When it comes to job satisfaction, it's a pretty safe bet to say there aren't many people happier than Bend Chamber of Commerce Chief Executive Officer Katy Brooks. Sitting in a downtown teahouse, she exudes exuberance as she talks about her eight-month anniversary on the job. "But who's counting?" she adds with a fleeting smile.
Before coming to Bend, the native Portlander spent 11 years working in economic development for the Port Authority of Vancouver, Wash. She and her family bought property in Central Oregon several years ago, and Brooks says she's been coming here since she was a kid, recalling fond memories of Green Lakes and hiking and camping around Bend.
As for the move, "I wanted to be happy and stretched with my job," Brooks says. "This job came open and it had me written all over it. It's so much fun and it's been a delight. I love my job and I love it here. It's just happiness. So many folks have reached out with a helping hand. It's lovely being so welcomed and I deeply appreciate it."
Brooks says her business style is "collaboration," in which people come together to work toward "similar goals much bigger than you could ever do on your own."
The Bend Chamber currently has about 1,300 member businesses that have partnered with groups including Better Together, all for the benefit of Central Oregon children. Brooks welcomes the role of becoming a liaison between the business community and local educational institutions such as OSU-Cascades, Central Oregon Community College and the Bend-La Pine School District. She is especially excited about a newer program, Education 2 Employment, which launched June 6 at COCC.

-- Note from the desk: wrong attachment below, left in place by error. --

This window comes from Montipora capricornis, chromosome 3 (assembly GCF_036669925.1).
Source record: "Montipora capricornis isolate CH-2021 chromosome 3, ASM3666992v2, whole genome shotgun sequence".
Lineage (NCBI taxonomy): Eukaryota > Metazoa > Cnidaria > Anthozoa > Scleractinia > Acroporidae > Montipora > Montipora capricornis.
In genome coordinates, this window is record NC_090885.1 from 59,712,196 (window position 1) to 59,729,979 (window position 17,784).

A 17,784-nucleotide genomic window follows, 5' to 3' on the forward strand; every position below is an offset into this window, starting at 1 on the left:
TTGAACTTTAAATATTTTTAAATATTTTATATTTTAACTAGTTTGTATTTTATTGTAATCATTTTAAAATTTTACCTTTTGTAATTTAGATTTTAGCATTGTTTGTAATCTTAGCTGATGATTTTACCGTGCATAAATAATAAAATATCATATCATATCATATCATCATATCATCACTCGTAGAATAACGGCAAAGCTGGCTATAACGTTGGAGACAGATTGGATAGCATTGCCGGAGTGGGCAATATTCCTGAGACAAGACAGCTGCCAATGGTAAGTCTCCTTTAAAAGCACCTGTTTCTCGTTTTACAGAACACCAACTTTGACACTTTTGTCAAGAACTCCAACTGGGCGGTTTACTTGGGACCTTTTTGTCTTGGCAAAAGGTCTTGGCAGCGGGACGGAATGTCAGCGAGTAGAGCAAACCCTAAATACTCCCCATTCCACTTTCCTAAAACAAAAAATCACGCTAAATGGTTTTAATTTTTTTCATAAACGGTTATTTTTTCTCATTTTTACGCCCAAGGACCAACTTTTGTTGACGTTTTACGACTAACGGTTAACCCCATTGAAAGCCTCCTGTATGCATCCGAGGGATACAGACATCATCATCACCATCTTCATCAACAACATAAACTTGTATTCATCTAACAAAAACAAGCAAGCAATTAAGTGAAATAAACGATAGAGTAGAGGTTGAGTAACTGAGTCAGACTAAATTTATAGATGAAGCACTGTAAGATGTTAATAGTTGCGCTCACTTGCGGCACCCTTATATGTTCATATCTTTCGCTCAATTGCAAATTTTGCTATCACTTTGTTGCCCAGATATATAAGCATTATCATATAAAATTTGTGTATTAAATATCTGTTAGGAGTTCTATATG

"It's a really cool thing that's going to get our kids a lot of work experience, teaching them skills." The best-case scenario, she says, "is that students will develop a relationship with a local business, graduate, fall in love with a career path and then stay here." High on her list is implementing a strategic plan for Education 2 Employment. "I'm pretty excited about that. It's really going to be a hoot and I'm really excited to see what comes out of it."
Brooks has a missive from the board to help the Chamber become more relevant to the business community and to the Bend community in general. Toward this end, she strives to form partnerships between the Chamber and groups involved with local issues like transportation and housing. "It's my job to make sure I understand what's going on out there and interacting with folks. I have met with hundreds and hundreds of people to find out where we are missing the boat, and how do we add value to what we do, making sure they understand that we're really trying to meet their needs."
She extols two other programs, including Leadership Bend, a learning experience for those who are "community minded and active in the community," and the Young Professionals Network, for the 40 and under crowd. "They learn from each other and we bring in some sages and they learn from them, too," Brooks says.
"This is a town that is ripe with big thinkers. That's my favorite part, interacting with people who do things. You don't always find that in a small town." She marvels at how many civic and community groups there are in Bend, populated by such motivated people. "That's what I love about this place."
Brooks has lived in Bend full time since last October, before the rest of the family moved down during the holiday break. She and her husband, Don Francis, still own an environmental contracting company in Portland, which keeps Don busy. They have 13-year-old twins, Abby and Leo. "They're pretty awesome," she says with motherly pride, adding that they like to kid her that this has been "the year that mom moved us to the North Pole." That joke started one frosty evening this past winter when "we had people on our roof at 10 o'clock at night shoveling off four feet of snow."
As for life outside of work, Brooks says she enjoys running in the mornings, but adds, "I think I'm happiest on a mountain bike in the woods."